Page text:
By refusing to let a cop search your car, you’ve all but told him that you have something to hide. You could quickly find yourself surrounded by six cops and a drug-sniffing dog, all willing to spend as much time as it takes to find a reason to search your car without your permission. According to Cooper, you’re better off hiding the drugs really well and letting the cop make a quick but unsuccessful search. That makes a kind of crazy sense, but I know people who’ve refused a search and the cop just went away.
The fourth chapter consists of Cooper driving around with a cameraman in his car, profiling the cars on the road. As a narcotics officer, he would be trying to pick cars to pull over that would give him an above-average chance of finding drugs in the car.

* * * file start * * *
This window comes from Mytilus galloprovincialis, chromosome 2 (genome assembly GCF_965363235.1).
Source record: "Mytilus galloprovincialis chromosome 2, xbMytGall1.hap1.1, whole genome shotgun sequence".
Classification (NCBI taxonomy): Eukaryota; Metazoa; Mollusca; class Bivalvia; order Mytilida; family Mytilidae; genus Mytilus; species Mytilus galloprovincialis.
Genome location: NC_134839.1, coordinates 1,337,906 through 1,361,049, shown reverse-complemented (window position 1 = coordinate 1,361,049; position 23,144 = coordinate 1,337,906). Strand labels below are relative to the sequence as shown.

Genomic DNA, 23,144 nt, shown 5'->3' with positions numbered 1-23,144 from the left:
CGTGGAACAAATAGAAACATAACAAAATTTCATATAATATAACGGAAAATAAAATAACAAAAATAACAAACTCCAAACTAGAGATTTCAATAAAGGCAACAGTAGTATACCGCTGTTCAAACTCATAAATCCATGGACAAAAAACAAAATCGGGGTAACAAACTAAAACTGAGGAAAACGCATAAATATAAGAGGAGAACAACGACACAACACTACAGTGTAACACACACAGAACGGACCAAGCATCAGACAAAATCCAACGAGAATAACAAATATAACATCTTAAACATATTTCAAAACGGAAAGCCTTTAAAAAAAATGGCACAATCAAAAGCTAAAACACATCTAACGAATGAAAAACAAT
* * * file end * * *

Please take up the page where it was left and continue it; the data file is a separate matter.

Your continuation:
Cooper shows us a tricky intersection in a town where he used to work and explains that he used to sit at this corner for hours watching people drive through. First of all, they have to slow down, so he could get a good look at each car and its occupants. Second, he learned to recognize the behavior of drivers who were not familiar with the intersection, which identified them as non-locals who would be more likely to be transporting large amounts of drugs up from Mexico.
(This is one of my favorite parts of the DVD because it’s full of interesting little details about how cops think. I don’t have what it takes to be a cop—not a good one anyway—but I’m fascinated by police work. I enjoyed this video for many of the same reasons I enjoy a good police procedural mystery or an episode of The Wire.)
I’ve read a number of books about profiling of serial killers, and one of the things they talk about is staging, which is what they call it when a killer tries to disguise the nature of his crime. For example, if a woman is killed in her apartment and there’s fake evidence of an interrupted burglary (cops see enough real ones to know the difference) then investigators will assume the killer is someone close to her who is trying to throw off suspicion.